A big part of the collection was quite dark, which made the copper-colored pieces stand out. There's also a part that had this artistic touch, almost painted-on dresses. What was the inspiration for this all?
CC I really like to deliver something un-expected. My clothes are very graphic and can look very cold when they're hanging on the hanger. I figured it would be important to add some energy to the collection, a little life. That's how the copper details were integrated in to the collection, they are inspired by a volcano and have this warmth and sensual feeling—to me, a touch of live.
The colored prints came from the idea of control, something that I'm in charge of and you can also find back when looking at painters. During a visit to Copenhagen I came across the work of Per Kirkeby and he is the perfect add for this collection. The abstract movements are completely controlled, but it doesn't seem that way at first. That to me is very exciting.
When working on your collection, do you have a specific woman in mind?
CC I think it's a very old-fashioned thought to be working for a specific kind of woman or even a group of women. My clothes aren't made for one type of woman only and I don't think women should stick to a certain designer or look throughout the day either. They should dress the way they feel, they should express themselves by what they wear.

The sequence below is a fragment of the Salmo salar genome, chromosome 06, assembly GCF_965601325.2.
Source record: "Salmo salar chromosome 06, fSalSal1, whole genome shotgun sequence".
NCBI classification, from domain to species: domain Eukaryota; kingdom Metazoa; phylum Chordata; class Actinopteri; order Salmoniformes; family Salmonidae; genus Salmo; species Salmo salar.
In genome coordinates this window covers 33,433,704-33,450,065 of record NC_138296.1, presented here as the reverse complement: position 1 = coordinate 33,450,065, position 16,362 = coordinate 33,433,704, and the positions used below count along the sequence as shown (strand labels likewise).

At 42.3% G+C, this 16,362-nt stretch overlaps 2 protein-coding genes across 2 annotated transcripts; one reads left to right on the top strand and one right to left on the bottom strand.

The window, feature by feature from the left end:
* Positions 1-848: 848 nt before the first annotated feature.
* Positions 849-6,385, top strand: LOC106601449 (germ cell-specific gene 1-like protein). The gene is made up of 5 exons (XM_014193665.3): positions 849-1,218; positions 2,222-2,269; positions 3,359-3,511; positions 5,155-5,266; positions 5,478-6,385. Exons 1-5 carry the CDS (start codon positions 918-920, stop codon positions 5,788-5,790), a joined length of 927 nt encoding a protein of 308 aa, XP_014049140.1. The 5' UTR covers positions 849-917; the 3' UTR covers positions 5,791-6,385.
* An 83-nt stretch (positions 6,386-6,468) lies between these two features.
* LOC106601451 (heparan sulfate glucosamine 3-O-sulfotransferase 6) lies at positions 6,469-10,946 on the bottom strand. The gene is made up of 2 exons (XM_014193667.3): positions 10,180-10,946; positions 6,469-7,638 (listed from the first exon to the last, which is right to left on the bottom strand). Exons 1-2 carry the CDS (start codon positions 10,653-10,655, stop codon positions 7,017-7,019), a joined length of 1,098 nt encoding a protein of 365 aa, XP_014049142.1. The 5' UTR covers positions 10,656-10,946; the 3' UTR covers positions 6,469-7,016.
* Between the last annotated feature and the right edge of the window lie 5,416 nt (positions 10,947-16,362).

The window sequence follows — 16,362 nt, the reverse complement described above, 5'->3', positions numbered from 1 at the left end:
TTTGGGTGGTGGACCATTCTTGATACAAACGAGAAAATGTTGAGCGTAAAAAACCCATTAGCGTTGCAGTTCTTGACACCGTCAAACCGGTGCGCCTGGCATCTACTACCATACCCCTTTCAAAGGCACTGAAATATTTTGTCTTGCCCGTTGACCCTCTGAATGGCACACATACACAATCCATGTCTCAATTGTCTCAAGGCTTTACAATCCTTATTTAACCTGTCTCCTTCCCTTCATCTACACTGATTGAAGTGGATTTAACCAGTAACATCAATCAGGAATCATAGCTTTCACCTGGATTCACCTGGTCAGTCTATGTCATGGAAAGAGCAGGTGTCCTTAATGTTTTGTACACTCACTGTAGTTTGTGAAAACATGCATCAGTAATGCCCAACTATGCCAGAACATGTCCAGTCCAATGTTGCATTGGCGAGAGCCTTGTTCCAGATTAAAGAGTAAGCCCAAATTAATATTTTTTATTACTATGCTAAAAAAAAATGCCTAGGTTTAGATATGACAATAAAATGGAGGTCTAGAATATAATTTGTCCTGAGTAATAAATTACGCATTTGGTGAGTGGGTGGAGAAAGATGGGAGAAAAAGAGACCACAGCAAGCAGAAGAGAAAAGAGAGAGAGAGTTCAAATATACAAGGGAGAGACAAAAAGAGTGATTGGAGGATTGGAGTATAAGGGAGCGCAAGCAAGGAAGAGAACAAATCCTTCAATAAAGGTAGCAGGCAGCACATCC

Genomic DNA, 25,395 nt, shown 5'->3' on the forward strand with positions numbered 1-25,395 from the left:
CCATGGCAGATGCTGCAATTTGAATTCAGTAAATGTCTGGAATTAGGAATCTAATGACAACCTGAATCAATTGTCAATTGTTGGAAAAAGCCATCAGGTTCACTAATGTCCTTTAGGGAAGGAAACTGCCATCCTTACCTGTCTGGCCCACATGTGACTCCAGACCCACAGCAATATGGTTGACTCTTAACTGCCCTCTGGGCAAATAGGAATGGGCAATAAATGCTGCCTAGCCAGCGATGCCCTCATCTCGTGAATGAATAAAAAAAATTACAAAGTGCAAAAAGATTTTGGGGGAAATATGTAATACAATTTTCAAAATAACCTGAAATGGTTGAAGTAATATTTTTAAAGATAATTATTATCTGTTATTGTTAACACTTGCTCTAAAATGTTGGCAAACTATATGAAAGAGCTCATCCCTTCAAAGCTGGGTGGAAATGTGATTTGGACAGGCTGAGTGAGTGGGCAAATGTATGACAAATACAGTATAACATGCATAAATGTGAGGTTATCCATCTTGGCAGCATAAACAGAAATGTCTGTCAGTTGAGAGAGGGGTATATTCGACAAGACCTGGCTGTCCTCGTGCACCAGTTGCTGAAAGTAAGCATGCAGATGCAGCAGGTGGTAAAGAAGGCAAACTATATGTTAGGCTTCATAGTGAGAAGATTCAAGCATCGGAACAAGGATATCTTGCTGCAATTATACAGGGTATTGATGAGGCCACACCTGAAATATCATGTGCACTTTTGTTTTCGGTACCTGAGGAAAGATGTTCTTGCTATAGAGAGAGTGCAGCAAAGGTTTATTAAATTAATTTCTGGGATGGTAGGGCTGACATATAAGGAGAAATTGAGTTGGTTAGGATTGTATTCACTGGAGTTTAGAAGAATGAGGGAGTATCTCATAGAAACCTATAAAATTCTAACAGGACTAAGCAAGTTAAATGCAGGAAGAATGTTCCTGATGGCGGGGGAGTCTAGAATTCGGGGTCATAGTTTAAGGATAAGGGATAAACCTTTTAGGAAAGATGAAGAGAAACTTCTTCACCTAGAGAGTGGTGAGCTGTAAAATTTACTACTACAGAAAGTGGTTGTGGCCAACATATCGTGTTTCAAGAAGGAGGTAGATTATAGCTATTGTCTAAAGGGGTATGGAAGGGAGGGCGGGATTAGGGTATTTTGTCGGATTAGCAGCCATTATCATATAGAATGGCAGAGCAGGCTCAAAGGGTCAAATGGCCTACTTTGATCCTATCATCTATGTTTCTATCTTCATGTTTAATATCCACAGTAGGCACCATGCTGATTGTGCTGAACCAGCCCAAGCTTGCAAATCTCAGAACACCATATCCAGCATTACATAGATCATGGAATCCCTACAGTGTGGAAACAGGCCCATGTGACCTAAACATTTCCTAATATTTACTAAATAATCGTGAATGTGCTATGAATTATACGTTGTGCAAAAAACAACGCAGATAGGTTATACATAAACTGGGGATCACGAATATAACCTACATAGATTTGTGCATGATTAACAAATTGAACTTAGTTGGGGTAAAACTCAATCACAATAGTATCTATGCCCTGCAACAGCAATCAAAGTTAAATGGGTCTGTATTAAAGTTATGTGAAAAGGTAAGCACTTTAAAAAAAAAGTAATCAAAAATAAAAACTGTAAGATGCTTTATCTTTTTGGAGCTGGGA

To me it's more about the mentality as well; it's all about the entire look and total feel and I love women who are loving options and will use them. It's the energy they have and that should be expressed through their clothes.
Where can the first collection be bought? As for the accessories, will all of them go in production?
CC One of the first buyers who came to the showroom was Barney's New York. The American market is a big supporter of young talent and it's amazing to see them creating space for new names. They have also bought the bags and shoes, which are all produced and will probably be available online as well.
What's next, Cédric? What can we expect from you in the upcoming months? And what kinds of projects or things would you like to be doing next to fashion?
CC I'd like to learn more about life. What exactly, I don't care about too much, but I'd like to have more knowledge, always. I'm not one of those designers who's getting inspired by a book. For me it's about the curiosity of figuring out, the urge of finding new things to be working with. Curiosity is definitely one of the keys to inspiration.
Something completely different is cooking; I absolutely love to cook. It's the best feeling to open my fridge and to see what I have left and create something with only those ingredients. Perhaps a good example is this one: There is the chef who is trusting his feeling and will cook with emotions and without any measurements or strict times. Then there's the other one, where everything has to be there, spot on and perfect. I like to see myself as the first chef. To me it's important to work from the heart—I believe the rest will grow from there.
Cédric Charlier has recently shown his Spring/Summer 2013 collection, which is available at Barney's, IKRAM, Moda Operandi and other select stores. His collaboration with Cutler and Gross has expended, and a new line of sunglasses will be released next season.